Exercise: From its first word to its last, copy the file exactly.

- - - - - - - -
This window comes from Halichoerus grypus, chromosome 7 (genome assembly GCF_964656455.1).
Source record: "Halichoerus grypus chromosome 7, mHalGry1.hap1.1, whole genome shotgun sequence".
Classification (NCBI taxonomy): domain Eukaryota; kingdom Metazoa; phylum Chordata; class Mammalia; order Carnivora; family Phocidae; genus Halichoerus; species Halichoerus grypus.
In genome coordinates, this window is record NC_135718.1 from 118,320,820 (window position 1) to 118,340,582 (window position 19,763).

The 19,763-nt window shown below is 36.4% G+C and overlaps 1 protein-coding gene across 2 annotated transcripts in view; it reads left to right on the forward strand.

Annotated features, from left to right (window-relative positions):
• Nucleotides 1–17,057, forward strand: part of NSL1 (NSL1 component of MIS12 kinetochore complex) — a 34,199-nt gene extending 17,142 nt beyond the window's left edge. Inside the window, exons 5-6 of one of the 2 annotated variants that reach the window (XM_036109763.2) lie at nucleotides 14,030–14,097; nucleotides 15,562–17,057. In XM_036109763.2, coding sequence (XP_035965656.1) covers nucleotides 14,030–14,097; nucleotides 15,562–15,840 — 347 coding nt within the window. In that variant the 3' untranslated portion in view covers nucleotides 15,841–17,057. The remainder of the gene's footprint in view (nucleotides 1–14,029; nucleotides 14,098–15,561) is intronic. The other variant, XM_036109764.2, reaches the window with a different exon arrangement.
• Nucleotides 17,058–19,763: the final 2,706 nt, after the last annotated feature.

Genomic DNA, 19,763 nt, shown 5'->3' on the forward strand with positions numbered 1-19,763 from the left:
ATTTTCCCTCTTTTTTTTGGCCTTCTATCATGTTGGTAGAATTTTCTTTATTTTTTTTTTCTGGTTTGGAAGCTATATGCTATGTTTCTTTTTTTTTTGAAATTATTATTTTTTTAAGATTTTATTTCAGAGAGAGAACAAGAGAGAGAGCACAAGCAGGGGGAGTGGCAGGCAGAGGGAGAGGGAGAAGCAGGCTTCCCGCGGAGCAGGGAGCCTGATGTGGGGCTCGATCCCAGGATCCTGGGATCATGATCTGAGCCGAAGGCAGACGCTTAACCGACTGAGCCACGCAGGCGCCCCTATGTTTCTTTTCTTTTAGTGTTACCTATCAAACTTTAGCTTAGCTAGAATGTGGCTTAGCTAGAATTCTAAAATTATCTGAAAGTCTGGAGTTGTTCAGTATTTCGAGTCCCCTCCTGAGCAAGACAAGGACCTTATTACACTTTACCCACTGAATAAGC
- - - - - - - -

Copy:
This window comes from Halichoerus grypus, chromosome 7 (genome assembly GCF_964656455.1).
Source record: "Halichoerus grypus chromosome 7, mHalGry1.hap1.1, whole genome shotgun sequence".
Classification (NCBI taxonomy): domain Eukaryota; kingdom Metazoa; phylum Chordata; class Mammalia; order Carnivora; family Phocidae; genus Halichoerus; species Halichoerus grypus.
In genome coordinates, this window is record NC_135718.1 from 118,320,820 (window position 1) to 118,340,582 (window position 19,763).

The 19,763-nt window shown below is 36.4% G+C and overlaps 1 protein-coding gene across 2 annotated transcripts in view; it reads left to right on the forward strand.

Annotated features, from left to right (window-relative positions):
• Nucleotides 1–17,057, forward strand: part of NSL1 (NSL1 component of MIS12 kinetochore complex) — a 34,199-nt gene extending 17,142 nt beyond the window's left edge. Inside the window, exons 5-6 of one of the 2 annotated variants that reach the window (XM_036109763.2) lie at nucleotides 14,030–14,097; nucleotides 15,562–17,057. In XM_036109763.2, coding sequence (XP_035965656.1) covers nucleotides 14,030–14,097; nucleotides 15,562–15,840 — 347 coding nt within the window. In that variant the 3' untranslated portion in view covers nucleotides 15,841–17,057. The remainder of the gene's footprint in view (nucleotides 1–14,029; nucleotides 14,098–15,561) is intronic. The other variant, XM_036109764.2, reaches the window with a different exon arrangement.
• Nucleotides 17,058–19,763: the final 2,706 nt, after the last annotated feature.

Genomic DNA, 19,763 nt, shown 5'->3' on the forward strand with positions numbered 1-19,763 from the left:
ATTTTCCCTCTTTTTTTTGGCCTTCTATCATGTTGGTAGAATTTTCTTTATTTTTTTTTTCTGGTTTGGAAGCTATATGCTATGTTTCTTTTTTTTTTGAAATTATTATTTTTTTAAGATTTTATTTCAGAGAGAGAACAAGAGAGAGAGCACAAGCAGGGGGAGTGGCAGGCAGAGGGAGAGGGAGAAGCAGGCTTCCCGCGGAGCAGGGAGCCTGATGTGGGGCTCGATCCCAGGATCCTGGGATCATGATCTGAGCCGAAGGCAGACGCTTAACCGACTGAGCCACGCAGGCGCCCCTATGTTTCTTTTCTTTTAGTGTTACCTATCAAACTTTAGCTTAGCTAGAATGTGGCTTAGCTAGAATTCTAAAATTATCTGAAAGTCTGGAGTTGTTCAGTATTTCGAGTCCCCTCCTGAGCAAGACAAGGACCTTATTACACTTTACCCACTGAATAAGC